1.8 L M271 I4 Kompressor
2.0–2.3 L M111 I4 Kompressor
2.6 L–3.2 L M112 V6
2.5 L–3.5 L M272 V6
3.2 L Supercharged M112 V6 AMG
5.4 L M113 V8 AMG
2.1 L OM611 Diesel I4
2.7 L OM612 Diesel I5
3.0 L OM642 Diesel V6

3.0 L OM612 Diesel I5 AMG
Transmission 6-speed manual
5-speed automatic
7-speed automatic
Wheelbase 2,715 mm (106.9 in)
Length Saloon: 4,526 mm (178.2 in)
T-Modell: 4,541 mm (178.8 in)
SportCoupe: 4,343 mm (171.0 in)
Width 1,728 mm (68.0 in)
Height Saloon: 1,426 mm (56.1 in)
T-Modell: 1,465 mm (57.7 in)
Coupe: 1,406 mm (55.4 in)
Mercedes-Benz C240 wagon (US)
2001–2004 Mercedes-Benz C 200 Kompressor (CL203) coupe (Australia)

The second generation C-Class was introduced in 2000. The sedan debuted with a range of straight-four and V6 gasoline engines and straight-four and straight-five Diesels. Most of the engines were carried over from the W202, but the C 320 was exclusive, offering 218 PS (160 kW; 215 hp). The diesels now featured common rail direct injection and variable geometry turbochargers. Six-speed manual gearboxes were now standard for nearly the entire range (except the C 320). For the first time, the number designations were no longer equivalent to the engine displacement, more specifically in the C 200 (1.8 L), C 240 (2.6 L) and C 200 CDI (2.2 L).

In 2001, Mercedes increased the range, with the introduction of the new T-Model station wagon and Sportcoupé.[10][11][12] The Sportcoupé was a three-door liftback made to counter the BMW Compact. Removed from the North American lineup in 2005, replaced by the Mercedes-Benz B-Class in Canada, it continued on sale in other markets. From October 2000 until 2007, a total of 230,000 Sportcoupés were built in the Bremen factory and in Brazil.[13]

In 2003, a new family of supercharged four cylinder engines debuted, called M271. All of them used the same 1.8 L engine, with different designations according to horsepower levels, including a version powered by natural gas. The 193 PS (142 kW; 190 hp) C 230 K was initially available only in the Sportcoupé (replacing the 2.3 L engine in 2002 and older models). The newer 1.8 L was less powerful but smoother and more efficient than the older 2.3 L (192 PS (141 kW; 189 hp) compared to 193 PS (142 kW; 190 hp). 4MATIC four wheel drive versions were also offered for the C 240 and C 320.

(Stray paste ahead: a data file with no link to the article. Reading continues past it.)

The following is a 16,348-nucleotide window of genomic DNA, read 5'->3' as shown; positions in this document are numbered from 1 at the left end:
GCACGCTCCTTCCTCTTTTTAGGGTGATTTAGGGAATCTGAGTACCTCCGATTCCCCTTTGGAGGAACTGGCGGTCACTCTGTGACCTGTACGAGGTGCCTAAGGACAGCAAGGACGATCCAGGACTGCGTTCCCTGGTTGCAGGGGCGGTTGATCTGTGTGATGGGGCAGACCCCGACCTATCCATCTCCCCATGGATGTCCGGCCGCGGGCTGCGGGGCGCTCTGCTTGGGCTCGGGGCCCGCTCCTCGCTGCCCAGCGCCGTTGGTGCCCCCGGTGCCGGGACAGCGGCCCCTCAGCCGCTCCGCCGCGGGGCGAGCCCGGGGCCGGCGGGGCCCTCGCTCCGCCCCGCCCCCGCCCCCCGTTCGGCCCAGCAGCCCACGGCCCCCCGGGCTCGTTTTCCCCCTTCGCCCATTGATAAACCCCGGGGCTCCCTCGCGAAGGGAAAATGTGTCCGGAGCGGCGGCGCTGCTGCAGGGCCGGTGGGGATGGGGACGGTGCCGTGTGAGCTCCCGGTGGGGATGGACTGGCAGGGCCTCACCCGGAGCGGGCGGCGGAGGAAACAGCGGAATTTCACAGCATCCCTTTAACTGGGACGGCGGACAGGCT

Minor model update

2006-2007 Mercedes-Benz C350 sedan (US)

The C-Class was refreshed in early 2004. In this year, the interior styling was changed in all three body styles. The instrument cluster was revised to display a set of analog gauges, and the center console and audio systems were revised. A fully integrated iPod connection kit was available as was a better bluetooth phone system made optional. For the USA market C230, the "sport" package was made standard which included AMG edition bumpers, side skirts and front 4 caliper cross-drilled brakes from the C55. Widebody rear suspension with sport tuned springs and dampers completed the package for 2005 Mercedes c180 2005 280 bhp.[12]

Several all-new M272 and OM642 V6 engines were introduced later in the year. The C 230, C 280, C 350 replaced the C 240 and C 320, the new-generation 6-cylinder engines developed substantially more power than the older version, by as much as 24% more, whilst also increasing fuel economy and reducing C02 emissions. The C 230, C 280 and C 350 developed 204 PS (150 kW; 201 hp), 231 PS (170 kW; 228 hp) and 272 PS (200 kW; 268 hp) respectively. The three-valve twin spark design was replaced by a four-valve design, now with variable valve timing. On the diesel side too, things were much improved, with a brand-new V6 3.0 litre CDI diesel. The new V6 diesel offered masses of more power compared to the C 270 CDI, by as much as 32% more, the CO2 emissions and fuel economy were also bettered, the output of this engine 224 PS (165 kW; 221 hp) and its torque of 510 N·m (380 lb·ft) made it the worlds most powerful diesel at the time.[citation needed] The C 220 CDI received a power increase from 143 PS (105 kW; 141 hp) to 150 PS (110 kW; 148 hp) In addition, these engines also received the new seven-speed 7G-Tronic automatic transmission, a more economical naturally aspirated 1.8 L (C 160) was added to the Sportcoupé lineup.[12]

The last W203 C-Class sedan was produced on December 14, 2006 at the Sindelfingen plant.